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NASA's New Horizons to Explore More Kuiper Belt Objects Beyond Pluto

Jul 05, 2016 04:56 PM EDT
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NASA's New Horizons mission already completed its successful Pluto flyby in July 2015. The flyby brought tons of data about the dwarf planet. But after the successful mission, what's next for New Horizons?

NASA recently announced that New Horizons was given a green light to go beyond Pluto and observe other mysterious celestial bodies on the Kuiper Belt. The spacecraft will journey towards an object known as 2014 MU69 that is considered as one of the ancient building blocks of the Solar System. New Horizons is set to rendezvous with the object on January 1, 2019.

"The New Horizons mission to Pluto exceeded our expectations and even today the data from the spacecraft continue to surprise," Jim Green, NASA's director of Planetary Science said in a press release. "We're excited to continue onward into the dark depths of the outer solar system to a science target that wasn't even discovered when the spacecraft launched," Green added.

The 2016 Planetary Mission Senior Review Panel report directed nine extended missions to continue operations in 2017 and 2018. But unlike New Horizons, the Dawn spacecraft will remain at the dwarf planet Ceres in the asteroid belt and will not pursue a flyby of another mysterious asteroid.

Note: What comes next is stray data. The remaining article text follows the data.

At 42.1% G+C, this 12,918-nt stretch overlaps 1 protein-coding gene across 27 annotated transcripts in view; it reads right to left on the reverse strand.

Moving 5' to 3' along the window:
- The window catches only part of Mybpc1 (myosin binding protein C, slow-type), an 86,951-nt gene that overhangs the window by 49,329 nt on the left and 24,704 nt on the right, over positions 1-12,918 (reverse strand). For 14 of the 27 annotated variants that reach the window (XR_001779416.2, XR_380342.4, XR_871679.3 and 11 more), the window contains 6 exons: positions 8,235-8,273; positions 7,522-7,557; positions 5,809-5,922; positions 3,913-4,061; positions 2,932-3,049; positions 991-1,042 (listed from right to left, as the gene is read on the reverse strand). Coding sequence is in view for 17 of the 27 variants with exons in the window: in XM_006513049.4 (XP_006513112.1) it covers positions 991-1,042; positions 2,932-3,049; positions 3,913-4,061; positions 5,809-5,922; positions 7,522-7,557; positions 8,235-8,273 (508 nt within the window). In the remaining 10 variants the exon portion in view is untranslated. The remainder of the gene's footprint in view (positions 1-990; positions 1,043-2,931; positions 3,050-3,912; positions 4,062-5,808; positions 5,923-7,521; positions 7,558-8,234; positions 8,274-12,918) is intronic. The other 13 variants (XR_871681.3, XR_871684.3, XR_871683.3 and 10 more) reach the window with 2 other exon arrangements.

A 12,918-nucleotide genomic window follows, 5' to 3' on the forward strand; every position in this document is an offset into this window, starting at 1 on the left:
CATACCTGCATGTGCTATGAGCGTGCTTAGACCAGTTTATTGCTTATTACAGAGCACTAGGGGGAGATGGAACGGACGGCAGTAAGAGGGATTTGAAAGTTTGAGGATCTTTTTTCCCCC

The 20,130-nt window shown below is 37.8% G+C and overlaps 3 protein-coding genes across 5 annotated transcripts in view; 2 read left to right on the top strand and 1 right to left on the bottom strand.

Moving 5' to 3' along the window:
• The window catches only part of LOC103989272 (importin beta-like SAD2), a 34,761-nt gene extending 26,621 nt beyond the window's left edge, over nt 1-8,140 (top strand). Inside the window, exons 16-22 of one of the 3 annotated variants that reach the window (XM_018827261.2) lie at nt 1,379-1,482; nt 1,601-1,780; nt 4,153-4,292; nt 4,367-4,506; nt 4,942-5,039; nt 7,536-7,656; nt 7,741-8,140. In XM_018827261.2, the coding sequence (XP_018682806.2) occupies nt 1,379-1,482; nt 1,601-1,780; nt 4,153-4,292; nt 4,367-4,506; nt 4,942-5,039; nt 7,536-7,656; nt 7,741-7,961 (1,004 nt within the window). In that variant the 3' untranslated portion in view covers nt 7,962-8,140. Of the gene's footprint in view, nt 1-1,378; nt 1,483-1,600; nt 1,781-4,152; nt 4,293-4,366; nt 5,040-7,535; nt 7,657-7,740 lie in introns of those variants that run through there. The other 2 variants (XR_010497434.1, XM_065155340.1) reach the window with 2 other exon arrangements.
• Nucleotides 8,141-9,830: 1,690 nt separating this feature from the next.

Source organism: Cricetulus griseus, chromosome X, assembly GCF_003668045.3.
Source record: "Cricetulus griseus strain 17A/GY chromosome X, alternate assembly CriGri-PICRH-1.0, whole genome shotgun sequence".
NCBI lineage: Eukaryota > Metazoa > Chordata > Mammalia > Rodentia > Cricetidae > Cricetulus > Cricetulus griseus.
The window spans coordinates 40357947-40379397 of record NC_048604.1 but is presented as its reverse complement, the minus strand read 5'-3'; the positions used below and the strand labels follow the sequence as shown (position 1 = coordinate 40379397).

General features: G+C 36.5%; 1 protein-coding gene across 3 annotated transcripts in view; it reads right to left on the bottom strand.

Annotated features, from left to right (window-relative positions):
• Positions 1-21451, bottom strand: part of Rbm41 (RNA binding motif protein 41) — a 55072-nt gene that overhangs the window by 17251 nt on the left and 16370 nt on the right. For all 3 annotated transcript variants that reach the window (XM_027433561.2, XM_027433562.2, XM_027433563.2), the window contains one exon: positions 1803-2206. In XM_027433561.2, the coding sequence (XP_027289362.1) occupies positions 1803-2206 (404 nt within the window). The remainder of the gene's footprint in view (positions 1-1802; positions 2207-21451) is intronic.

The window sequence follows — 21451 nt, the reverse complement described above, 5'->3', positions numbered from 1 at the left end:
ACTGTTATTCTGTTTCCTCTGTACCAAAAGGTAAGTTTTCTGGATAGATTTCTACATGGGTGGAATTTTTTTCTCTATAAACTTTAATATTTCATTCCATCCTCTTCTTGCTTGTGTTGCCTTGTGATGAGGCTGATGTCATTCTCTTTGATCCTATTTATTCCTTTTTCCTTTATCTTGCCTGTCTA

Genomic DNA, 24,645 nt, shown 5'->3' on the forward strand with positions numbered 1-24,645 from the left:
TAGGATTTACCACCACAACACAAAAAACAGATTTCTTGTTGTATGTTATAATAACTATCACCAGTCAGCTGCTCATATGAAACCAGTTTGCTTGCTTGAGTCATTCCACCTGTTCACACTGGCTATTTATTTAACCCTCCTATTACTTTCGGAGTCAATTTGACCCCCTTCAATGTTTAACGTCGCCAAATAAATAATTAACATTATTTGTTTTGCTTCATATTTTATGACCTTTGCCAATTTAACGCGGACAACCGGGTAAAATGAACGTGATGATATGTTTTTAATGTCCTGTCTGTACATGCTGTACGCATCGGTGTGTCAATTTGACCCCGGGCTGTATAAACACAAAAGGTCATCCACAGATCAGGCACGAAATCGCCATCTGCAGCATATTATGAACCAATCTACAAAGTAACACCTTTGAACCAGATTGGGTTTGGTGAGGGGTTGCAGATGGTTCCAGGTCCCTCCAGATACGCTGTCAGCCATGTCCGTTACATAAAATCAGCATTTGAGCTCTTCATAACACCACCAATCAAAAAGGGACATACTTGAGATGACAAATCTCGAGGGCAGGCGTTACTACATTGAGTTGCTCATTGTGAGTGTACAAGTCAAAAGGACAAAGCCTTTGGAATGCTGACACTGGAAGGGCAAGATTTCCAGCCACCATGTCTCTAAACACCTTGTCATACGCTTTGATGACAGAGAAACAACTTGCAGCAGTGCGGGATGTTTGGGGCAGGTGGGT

The New Horizons mission extension can largely be attributed to the valuable data it has given scientists and researchers at NASA. The extension is expected to last until 2021 and will conduct another flyby on the edge of the Solar System.

2014 MU69 is considered an interesting object populating the Kuiper Belt. Its icy form is about 20 to 30 miles across. This rock orbits the Sun one billion miles farther than Pluto that is why it will take New Horizons more than two years to get there.

Aside from that, two more dozens of objects on the Kuiper belt will be photographed and observed by the New Horizons.

"We can take pictures of Eris, even though we're further from it than we would be if we had stayed on Earth," John Spencer, new horizons team member said in an interview with the Verge. "But we're looking at it from a unique angle you could never see from Earth because the Earth is so close to the Sun," Spencer added.

The New Horizons team already made path changes maneuvers to prepare the spacecraft even before the approval was made. This helped the team save fuel and prepare for the mission at the same time.

  

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